Then in 2013, when Baucus announced he would retire, Democrats scrambled to recruit Schweitzer to run for the seat, knowing he had a great shot at winning. Schweitzer explored the possibility, calling West Virginia Senator Joe Manchin, another former governor, to ask if he liked the shift to legislative work. “I hate it,” said Manchin, who was having a rough day and jokes often with Schweitzer. “You are going to shoot somebody if you come back here, Brian.” Schweitzer smiles telling the story months later. “I said, ‘Don’t say that. You know I have a lot of guns.’ ”
Schweitzer passed on the opportunity and began to mull a presidential campaign. “He always said, ‘Fishing in the morning and whiskey in the afternoon,'” Evan Barrett, a longtime adviser, says of the governor’s retirement plans. “Now it’s fishing in the morning and phone calls in the afternoon.”
Rough and Ready
Schweitzer may never fit into the party that Barack built. He called Senator John McCain “Grumps” and boasted about his efforts to encourage Montana girls to study engineering as a “chicks in science” program. His opposition to most kinds of gun control and his past support for clean coal could hurt him, even if he supports increased background checks and the new Obama carbon regulations.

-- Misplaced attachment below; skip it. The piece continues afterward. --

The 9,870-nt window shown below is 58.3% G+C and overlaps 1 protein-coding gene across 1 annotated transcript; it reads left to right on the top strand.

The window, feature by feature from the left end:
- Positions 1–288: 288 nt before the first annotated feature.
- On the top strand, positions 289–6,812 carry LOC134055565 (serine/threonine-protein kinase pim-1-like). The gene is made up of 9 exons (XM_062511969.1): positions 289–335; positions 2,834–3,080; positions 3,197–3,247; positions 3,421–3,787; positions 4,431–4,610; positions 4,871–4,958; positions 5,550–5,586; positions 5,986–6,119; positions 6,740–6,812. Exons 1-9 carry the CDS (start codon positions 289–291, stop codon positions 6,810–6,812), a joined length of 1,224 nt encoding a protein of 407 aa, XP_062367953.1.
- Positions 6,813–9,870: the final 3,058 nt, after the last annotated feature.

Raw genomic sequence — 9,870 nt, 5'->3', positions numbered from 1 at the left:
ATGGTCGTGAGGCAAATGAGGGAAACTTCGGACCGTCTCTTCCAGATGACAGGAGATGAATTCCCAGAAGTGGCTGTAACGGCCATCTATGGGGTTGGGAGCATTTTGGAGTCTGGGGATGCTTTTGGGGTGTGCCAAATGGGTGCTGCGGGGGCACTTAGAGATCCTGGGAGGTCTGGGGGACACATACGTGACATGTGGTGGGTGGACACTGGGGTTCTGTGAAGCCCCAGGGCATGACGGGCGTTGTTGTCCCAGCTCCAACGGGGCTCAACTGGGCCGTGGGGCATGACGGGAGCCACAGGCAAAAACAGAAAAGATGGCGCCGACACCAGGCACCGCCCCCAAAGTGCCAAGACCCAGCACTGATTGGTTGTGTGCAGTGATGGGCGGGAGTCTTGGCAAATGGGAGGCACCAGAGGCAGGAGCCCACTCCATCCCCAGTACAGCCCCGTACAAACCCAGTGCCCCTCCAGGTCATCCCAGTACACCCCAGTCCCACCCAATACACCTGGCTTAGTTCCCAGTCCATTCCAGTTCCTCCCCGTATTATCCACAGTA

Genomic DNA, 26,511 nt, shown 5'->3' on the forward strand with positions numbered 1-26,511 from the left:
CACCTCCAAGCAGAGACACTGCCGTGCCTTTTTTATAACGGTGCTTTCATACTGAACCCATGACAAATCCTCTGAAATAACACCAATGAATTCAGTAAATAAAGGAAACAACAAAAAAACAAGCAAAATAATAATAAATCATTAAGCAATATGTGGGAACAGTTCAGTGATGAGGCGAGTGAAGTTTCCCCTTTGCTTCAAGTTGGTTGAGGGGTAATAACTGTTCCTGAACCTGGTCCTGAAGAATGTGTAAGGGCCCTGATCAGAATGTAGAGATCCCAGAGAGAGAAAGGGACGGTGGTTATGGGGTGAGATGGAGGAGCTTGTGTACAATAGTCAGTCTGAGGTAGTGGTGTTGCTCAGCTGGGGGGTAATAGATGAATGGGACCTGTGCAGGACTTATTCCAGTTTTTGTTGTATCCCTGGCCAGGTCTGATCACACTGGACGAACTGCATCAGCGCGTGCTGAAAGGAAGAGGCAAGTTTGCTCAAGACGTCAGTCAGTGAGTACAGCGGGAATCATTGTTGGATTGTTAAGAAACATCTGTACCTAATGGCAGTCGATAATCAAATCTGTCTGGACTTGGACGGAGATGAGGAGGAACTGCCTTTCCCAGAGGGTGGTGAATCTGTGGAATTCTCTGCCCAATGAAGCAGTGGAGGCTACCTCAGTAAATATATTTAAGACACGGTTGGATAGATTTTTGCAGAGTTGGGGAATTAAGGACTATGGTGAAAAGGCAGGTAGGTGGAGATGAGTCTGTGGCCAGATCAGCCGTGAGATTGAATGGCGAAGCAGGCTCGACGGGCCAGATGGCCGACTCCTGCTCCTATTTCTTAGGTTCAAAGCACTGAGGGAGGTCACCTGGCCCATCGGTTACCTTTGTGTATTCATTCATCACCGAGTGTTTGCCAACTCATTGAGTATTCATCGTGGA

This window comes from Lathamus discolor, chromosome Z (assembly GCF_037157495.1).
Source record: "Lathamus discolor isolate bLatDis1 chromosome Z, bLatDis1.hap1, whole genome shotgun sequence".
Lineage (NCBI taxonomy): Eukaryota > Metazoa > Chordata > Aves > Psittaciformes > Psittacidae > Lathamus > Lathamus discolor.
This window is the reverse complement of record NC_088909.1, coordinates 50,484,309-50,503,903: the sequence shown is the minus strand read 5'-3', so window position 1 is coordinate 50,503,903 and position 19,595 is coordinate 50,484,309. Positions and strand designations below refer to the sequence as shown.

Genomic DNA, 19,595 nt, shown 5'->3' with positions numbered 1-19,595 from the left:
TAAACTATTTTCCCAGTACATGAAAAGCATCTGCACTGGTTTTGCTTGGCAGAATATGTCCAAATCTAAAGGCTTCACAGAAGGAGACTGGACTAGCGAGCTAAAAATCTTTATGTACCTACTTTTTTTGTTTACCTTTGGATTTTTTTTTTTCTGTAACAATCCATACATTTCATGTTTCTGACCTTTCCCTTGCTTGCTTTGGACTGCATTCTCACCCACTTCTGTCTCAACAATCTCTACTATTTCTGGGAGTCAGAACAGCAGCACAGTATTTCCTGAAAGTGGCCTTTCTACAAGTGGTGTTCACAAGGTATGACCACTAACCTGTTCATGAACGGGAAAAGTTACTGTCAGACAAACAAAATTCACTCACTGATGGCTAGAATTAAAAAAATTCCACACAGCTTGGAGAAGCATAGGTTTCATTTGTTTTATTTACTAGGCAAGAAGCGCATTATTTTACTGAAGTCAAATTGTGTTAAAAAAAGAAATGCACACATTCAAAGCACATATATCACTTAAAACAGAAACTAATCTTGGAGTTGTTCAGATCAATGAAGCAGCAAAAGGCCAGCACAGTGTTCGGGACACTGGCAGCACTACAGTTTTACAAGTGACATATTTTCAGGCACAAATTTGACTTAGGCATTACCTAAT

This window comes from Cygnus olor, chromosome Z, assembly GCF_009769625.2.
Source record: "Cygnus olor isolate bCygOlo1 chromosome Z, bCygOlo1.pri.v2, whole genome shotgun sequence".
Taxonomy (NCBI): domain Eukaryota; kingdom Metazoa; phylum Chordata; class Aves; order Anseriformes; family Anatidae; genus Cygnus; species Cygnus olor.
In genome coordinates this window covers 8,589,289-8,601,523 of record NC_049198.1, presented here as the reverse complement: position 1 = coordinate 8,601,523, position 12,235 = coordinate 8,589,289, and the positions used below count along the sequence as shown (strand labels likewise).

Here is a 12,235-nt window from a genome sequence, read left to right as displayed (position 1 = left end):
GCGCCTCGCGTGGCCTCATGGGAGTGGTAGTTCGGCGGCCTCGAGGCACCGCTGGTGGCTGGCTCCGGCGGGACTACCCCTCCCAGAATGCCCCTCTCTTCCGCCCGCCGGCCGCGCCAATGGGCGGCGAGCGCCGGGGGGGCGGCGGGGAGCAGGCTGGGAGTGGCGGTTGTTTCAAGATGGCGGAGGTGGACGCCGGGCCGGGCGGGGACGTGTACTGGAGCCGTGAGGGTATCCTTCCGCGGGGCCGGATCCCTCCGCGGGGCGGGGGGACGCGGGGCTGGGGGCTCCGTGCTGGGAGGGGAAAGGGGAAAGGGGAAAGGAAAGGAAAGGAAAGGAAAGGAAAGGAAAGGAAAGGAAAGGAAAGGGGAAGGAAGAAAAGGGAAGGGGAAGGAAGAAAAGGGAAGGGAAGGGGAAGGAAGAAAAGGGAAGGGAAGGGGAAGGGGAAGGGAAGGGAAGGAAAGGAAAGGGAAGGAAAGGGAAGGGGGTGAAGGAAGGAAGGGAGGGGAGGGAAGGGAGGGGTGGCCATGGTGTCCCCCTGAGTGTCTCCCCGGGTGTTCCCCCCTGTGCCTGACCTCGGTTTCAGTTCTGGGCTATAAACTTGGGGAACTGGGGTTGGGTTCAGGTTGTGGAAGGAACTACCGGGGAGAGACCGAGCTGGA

Still, he seems to have planned out how he might run. “Maybe I need to remind you, I can talk to the people of Iowa. They can listen to a lawyer–or whatever number of lawyers there are–or they can listen to an agricultural scientist. You tell me which they would want to hear.” In New Hampshire, he would boast of his efforts to reject Bush’s plan to institute a national ID card. To woo South Carolina’s Democrats, he would note the efforts he made to promote Native Americans in his administration and increase statewide diversity education. Is it enough? Hard to figure. “He is an excellent politician,” says Jon Selib, a former chief of staff to Baucus. “But the fact that Brian is against Obamacare, is against gun control and is pro-coal makes it very hard for me to see how he would win the Democratic primary.”
Across the lake from Schweitzer’s house is the 7 Gables, a bar with a snowmobile lot out front and a well-appointed cast of characters nursing their cans inside, from a wrinkled gold miner to the wife of a militia leader. Fox News plays on the tube, and Schweitzer is welcomed like royalty. If the primary were held here, he would win walking away. But even here, the obstacles pop up. “I would have a hard time if you run against Hillary,” says Dan Calnan, one of the patrons, when Schweitzer ambles in. “But I would like to vote for you.”
Schweitzer doesn’t miss a beat. He has been practicing his lines for months. He leans over Calnan’s face, just like LBJ over Green, a pint in hand. “Once you have been in Washington for five years, or 25 years …” he begins, before describing the corrupting effects of campaign cash and lobbyists and the need for an outsider to redirect the country. A full minute passes before Calnan can get a word in edgewise.
Iowans be warned. Brian Schweitzer is getting ready.
This appears in the June 16, 2014 issue of TIME.